ISPA Releases Executive Summary of 2011 Spa Industry Report to


The International SPA Association (ISPA) released information to from the Executive Summary of the ISPA 2011 U.S. Spa Industry Study. According to ISPA, day spas comprise 79% of spa establishments (15,690), and emphasized the importance of the information on promotions and marketing included in the summary. This information, included below, give insight into what other spas are doing in the promotions/marketing departments, as well as in price and profitability, and the current challenges the spa industry is experiencing. Are you making all of these efforts? Should you be?

Promotion and marketing to increase spa visits

Spas have had to work hard to sustain and grow their businesses, deploying a wide range of approaches to connect with and incentivize the consumer. Almost all spas (97%) make use of online services to increase revenue, including their own websites (95%) and online social media (81%). Less frequently, online services such as deal of the day websites (28%) and flashsale websites (8%) were also employed. When asked to assess the impact of online services on revenue, a major impact was most often reported for their own website (73%). Fewer than one in two spas reported a major impact on revenues from any other online service.

Discounts and rewards continue to be used in attracting spa-goers. In 2010, a majority of spas (72%) offered gift card promotions.

Spas have also adopted a range of methods to connect with their local communities, including donating products and services (85%); holding events at the spa, such as an open house (69%); and charity benefits (62%). While such efforts may not have a direct effect in growing revenues, they provide opportunities to boost the local profile of individual spas and educate consumers regarding the benefits of the spa experience.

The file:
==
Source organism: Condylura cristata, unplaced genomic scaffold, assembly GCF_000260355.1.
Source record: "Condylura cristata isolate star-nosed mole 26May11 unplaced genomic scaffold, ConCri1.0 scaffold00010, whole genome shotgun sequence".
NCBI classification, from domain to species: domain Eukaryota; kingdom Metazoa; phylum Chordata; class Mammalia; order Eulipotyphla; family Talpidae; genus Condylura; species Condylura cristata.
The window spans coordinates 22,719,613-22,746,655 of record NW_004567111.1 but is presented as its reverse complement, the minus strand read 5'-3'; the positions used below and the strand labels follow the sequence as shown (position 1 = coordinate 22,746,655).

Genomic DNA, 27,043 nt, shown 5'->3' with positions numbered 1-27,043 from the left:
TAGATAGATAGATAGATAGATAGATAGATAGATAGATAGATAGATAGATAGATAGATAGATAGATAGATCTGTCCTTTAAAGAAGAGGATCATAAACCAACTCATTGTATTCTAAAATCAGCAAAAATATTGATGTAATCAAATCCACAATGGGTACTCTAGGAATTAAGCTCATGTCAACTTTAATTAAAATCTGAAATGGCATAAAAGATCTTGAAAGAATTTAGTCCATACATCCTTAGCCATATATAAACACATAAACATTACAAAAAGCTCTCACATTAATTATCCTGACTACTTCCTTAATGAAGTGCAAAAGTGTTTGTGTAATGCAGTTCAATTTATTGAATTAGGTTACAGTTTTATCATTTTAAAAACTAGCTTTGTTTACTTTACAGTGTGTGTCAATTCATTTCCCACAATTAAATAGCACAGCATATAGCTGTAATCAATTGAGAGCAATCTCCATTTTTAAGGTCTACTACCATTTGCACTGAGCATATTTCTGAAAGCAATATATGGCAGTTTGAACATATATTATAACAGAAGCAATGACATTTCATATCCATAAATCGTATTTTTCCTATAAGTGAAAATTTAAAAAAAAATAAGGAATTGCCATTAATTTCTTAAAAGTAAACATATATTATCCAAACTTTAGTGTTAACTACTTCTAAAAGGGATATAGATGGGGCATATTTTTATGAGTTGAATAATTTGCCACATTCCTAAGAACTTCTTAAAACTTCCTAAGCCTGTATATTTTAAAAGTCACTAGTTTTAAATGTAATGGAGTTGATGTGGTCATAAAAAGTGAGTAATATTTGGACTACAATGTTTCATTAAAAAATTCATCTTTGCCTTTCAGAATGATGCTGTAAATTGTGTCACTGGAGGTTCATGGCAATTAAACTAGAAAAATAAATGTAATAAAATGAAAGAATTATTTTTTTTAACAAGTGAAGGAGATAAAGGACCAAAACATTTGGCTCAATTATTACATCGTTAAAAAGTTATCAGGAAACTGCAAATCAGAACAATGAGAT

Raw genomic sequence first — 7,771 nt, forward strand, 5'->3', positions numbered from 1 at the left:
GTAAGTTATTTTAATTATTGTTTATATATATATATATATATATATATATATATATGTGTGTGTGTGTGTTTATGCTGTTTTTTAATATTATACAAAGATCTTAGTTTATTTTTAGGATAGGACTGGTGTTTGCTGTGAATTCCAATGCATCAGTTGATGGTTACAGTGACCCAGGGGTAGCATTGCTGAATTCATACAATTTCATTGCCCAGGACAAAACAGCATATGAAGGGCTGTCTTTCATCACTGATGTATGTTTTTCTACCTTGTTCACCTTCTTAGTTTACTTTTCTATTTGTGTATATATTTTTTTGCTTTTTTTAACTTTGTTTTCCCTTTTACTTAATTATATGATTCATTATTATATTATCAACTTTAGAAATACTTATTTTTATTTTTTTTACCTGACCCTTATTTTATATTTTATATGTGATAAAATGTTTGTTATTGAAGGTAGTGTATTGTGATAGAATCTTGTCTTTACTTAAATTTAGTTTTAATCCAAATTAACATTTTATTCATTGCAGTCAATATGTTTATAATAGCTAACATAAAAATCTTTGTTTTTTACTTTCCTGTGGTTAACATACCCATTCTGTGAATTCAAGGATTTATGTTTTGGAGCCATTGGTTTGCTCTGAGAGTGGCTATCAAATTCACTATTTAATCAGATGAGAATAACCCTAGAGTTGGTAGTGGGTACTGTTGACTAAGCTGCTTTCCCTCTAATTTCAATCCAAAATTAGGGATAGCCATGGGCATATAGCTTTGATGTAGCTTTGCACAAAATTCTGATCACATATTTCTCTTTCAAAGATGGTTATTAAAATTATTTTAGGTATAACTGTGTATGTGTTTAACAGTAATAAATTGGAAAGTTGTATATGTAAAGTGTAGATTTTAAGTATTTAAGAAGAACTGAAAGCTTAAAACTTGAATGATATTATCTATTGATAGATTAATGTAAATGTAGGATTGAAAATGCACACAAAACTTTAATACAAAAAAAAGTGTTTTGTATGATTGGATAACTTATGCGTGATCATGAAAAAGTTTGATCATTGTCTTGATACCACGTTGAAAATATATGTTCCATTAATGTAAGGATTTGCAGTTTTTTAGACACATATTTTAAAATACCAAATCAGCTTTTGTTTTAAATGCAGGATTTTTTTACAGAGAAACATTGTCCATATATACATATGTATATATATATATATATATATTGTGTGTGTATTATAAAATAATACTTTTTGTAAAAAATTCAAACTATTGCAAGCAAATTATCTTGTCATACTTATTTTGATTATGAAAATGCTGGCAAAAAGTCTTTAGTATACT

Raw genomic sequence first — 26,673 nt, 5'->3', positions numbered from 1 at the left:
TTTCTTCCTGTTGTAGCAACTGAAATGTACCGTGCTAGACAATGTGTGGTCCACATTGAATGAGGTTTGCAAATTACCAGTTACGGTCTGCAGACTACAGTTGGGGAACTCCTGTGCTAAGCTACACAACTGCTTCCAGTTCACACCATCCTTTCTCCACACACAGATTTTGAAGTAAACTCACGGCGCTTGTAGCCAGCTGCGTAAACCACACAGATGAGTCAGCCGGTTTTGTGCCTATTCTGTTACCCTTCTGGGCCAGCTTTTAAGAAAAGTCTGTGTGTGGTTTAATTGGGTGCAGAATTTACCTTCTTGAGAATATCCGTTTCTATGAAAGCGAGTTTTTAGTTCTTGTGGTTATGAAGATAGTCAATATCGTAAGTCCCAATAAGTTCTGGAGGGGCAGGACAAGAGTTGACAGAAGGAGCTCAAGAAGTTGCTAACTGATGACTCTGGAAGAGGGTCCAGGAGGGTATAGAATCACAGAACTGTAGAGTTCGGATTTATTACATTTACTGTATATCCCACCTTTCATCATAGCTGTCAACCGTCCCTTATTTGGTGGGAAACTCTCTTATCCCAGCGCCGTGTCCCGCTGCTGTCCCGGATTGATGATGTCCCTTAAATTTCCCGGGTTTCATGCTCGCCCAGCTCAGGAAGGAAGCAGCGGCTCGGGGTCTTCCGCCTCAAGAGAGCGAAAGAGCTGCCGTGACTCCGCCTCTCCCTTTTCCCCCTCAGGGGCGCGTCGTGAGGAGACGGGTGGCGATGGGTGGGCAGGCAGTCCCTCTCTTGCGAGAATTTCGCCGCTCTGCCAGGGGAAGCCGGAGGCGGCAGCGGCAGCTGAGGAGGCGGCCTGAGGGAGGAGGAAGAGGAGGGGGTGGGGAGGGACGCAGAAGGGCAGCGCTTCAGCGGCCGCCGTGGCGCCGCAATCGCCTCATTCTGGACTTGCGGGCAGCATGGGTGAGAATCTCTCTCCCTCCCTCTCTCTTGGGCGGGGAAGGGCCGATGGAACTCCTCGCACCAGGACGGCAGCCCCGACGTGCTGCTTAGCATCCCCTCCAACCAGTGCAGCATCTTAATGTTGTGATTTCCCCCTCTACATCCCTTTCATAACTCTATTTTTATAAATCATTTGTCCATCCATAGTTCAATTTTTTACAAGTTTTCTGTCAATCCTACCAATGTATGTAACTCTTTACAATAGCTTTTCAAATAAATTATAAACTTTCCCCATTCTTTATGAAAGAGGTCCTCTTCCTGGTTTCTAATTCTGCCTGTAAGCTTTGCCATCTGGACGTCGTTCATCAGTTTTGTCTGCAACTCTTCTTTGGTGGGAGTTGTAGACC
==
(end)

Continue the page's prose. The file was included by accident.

The average prices of main spa services were stable or slightly declining in 2010. This is likely a reflection of a variety of factors, including the moderate pace of increase in consumer demand and the use of discounts and rewards to encourage spa visits.


Buoyed by increasing demand in the recovery from the recession, many spas have seen profitability improve. However, a substantial proportion of spas have not yet experienced a recovery in profitability; over the period from September 2010 to March 2011, almost one in four spas (24%) said that profitability had decreased. Faced with a flat trend in both prices and average client spending, improving profitability is likely to remain challenging for many spas.

Looking ahead

The spa industry continues to face challenges on the road to recovery, including:

  • The pace of growth in the wider economy;
  • Balancing quality and pricing with the use of discounting as a means to incentivize demand;
  • Educating consumers to emphasize health and well-being benefits from the spa experience; and,
  • Recruiting and retaining high-quality professional staff.
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